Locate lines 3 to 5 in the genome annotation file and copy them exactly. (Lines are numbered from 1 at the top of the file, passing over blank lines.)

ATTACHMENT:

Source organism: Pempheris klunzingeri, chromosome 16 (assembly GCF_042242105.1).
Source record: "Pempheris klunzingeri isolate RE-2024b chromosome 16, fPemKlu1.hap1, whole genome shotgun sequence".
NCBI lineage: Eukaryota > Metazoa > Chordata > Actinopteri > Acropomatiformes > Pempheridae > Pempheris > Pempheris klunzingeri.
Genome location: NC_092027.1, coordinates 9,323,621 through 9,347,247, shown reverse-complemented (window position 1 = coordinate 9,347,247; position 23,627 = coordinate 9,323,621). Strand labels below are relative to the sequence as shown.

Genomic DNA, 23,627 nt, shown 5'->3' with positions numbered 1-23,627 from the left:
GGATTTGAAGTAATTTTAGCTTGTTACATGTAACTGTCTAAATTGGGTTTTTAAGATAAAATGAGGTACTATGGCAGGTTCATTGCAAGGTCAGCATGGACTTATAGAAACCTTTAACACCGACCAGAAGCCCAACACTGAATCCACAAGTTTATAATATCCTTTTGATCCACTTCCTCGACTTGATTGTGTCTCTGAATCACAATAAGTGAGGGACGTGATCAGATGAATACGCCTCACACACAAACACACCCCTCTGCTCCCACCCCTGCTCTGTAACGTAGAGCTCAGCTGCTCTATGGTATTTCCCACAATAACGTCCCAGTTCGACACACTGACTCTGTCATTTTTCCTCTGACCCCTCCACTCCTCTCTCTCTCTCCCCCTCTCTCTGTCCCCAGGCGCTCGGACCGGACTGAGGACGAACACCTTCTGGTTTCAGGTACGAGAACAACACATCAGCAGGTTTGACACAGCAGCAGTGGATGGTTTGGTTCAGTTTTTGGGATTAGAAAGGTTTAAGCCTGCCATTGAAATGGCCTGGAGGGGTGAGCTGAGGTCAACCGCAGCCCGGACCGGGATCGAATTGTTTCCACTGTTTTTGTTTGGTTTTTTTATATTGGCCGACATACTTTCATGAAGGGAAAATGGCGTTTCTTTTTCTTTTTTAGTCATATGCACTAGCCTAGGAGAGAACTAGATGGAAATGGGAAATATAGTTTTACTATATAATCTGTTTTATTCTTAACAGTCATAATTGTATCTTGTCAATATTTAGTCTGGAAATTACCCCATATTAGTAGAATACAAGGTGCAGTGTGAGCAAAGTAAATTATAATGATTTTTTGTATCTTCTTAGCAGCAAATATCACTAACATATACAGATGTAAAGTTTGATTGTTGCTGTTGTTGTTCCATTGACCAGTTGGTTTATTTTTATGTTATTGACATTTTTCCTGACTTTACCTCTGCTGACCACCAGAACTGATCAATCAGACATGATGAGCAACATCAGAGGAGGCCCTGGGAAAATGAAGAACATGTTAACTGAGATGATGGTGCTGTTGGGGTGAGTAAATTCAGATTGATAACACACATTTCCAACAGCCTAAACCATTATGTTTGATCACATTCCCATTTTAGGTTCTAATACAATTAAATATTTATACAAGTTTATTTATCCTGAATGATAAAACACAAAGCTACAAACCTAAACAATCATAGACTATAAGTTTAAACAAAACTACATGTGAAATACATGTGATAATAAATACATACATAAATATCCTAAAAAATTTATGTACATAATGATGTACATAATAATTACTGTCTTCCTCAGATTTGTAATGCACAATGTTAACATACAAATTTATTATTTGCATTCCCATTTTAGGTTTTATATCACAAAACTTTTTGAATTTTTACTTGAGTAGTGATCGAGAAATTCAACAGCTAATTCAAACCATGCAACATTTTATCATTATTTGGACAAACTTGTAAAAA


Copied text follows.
NCBI lineage: Eukaryota > Metazoa > Chordata > Actinopteri > Acropomatiformes > Pempheridae > Pempheris > Pempheris klunzingeri.
Genome location: NC_092027.1, coordinates 9,323,621 through 9,347,247, shown reverse-complemented (window position 1 = coordinate 9,347,247; position 23,627 = coordinate 9,323,621). Strand labels below are relative to the sequence as shown.

Genomic DNA, 23,627 nt, shown 5'->3' with positions numbered 1-23,627 from the left: